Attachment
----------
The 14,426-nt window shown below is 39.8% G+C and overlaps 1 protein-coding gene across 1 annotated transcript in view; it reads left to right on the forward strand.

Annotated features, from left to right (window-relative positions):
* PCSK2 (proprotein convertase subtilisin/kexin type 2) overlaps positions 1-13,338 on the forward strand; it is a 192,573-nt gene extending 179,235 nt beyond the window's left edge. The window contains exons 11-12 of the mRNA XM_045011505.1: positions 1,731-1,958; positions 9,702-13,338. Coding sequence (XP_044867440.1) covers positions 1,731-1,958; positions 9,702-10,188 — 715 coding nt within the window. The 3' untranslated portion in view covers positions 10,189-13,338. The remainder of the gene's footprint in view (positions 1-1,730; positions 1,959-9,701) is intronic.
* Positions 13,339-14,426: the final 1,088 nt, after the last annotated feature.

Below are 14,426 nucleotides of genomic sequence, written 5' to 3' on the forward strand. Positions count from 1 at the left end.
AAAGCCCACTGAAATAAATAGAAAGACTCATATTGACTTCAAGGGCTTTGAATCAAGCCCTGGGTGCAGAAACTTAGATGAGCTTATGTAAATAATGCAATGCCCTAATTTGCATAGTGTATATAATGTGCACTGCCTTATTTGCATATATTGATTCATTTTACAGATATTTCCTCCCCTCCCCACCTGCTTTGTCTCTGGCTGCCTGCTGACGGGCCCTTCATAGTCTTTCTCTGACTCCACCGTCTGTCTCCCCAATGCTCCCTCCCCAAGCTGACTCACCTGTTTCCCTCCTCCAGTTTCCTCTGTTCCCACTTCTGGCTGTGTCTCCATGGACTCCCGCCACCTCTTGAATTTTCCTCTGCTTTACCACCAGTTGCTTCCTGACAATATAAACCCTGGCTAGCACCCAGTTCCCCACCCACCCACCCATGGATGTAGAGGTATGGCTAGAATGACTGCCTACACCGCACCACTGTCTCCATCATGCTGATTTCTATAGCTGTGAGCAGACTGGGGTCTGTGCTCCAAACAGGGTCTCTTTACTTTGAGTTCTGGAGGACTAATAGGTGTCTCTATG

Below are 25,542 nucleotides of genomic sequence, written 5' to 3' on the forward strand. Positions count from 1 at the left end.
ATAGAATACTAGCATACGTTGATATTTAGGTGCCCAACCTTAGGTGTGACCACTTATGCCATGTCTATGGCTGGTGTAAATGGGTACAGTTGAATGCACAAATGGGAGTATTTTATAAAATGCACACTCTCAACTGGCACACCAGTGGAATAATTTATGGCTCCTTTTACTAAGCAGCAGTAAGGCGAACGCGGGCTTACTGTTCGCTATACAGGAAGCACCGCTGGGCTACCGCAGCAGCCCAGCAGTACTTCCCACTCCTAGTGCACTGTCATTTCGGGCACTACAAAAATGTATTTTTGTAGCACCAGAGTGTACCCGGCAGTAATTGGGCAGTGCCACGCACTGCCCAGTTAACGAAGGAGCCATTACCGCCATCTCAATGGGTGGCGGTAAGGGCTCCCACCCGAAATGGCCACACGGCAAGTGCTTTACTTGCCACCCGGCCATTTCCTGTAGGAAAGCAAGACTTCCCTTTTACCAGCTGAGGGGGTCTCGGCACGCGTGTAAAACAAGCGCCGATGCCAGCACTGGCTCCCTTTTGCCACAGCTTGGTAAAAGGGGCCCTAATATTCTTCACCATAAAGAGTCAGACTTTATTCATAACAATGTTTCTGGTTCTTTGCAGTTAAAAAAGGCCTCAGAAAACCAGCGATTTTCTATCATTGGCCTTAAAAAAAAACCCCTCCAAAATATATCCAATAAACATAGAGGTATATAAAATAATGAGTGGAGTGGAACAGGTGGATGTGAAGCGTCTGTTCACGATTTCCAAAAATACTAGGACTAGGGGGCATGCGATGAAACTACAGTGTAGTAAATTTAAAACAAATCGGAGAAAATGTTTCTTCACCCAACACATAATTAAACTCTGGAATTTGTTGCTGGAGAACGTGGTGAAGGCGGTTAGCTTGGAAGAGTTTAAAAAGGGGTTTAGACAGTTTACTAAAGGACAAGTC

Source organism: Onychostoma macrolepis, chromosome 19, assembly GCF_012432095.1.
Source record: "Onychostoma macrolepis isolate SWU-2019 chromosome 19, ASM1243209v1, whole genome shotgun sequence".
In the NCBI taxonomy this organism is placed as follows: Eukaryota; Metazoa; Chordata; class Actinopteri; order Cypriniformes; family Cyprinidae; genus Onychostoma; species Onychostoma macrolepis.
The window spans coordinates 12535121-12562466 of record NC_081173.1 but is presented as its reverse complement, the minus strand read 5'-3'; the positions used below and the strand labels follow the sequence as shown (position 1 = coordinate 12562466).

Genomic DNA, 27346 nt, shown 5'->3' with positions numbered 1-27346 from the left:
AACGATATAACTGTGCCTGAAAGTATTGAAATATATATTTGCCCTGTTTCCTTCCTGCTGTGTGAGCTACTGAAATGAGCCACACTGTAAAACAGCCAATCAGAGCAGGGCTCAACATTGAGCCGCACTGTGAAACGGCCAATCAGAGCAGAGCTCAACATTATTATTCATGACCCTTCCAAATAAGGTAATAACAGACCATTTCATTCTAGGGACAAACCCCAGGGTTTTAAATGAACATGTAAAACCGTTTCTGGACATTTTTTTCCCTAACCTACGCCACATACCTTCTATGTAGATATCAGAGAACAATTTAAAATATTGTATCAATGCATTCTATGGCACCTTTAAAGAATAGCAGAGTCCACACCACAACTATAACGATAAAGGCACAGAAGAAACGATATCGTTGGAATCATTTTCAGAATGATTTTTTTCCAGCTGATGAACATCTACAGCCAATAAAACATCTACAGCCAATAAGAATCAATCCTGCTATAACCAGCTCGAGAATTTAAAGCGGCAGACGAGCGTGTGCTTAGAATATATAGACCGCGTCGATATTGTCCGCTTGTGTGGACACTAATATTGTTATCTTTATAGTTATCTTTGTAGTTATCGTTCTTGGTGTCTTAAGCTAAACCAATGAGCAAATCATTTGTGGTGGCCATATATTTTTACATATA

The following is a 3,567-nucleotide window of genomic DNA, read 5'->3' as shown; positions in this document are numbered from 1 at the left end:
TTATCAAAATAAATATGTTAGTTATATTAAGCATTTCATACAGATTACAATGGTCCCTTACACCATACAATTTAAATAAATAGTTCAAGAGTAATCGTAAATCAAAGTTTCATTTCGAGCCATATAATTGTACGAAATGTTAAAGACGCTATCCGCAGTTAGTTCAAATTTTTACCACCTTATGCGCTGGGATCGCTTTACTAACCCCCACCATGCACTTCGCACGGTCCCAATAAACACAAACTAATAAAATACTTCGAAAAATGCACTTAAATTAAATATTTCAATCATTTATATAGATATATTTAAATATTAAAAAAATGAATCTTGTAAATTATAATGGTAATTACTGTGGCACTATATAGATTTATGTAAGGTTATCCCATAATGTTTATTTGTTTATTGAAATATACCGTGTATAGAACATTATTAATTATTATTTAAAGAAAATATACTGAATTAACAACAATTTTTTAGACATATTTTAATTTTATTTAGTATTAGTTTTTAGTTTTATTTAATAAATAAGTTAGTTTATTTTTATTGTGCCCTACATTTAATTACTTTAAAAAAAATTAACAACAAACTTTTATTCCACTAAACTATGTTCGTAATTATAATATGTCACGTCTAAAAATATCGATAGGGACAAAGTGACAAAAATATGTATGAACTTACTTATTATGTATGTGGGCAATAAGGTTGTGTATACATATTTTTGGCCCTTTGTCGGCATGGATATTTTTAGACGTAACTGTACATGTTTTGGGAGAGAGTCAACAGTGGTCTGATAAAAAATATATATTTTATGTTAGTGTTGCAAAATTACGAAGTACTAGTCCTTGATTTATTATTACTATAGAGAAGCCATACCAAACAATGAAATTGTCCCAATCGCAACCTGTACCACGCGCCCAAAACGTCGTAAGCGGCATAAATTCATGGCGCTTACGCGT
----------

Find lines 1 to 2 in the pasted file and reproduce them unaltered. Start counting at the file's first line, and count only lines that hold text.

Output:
The 14,426-nt window shown below is 39.8% G+C and overlaps 1 protein-coding gene across 1 annotated transcript in view; it reads left to right on the forward strand.

Annotated features, from left to right (window-relative positions):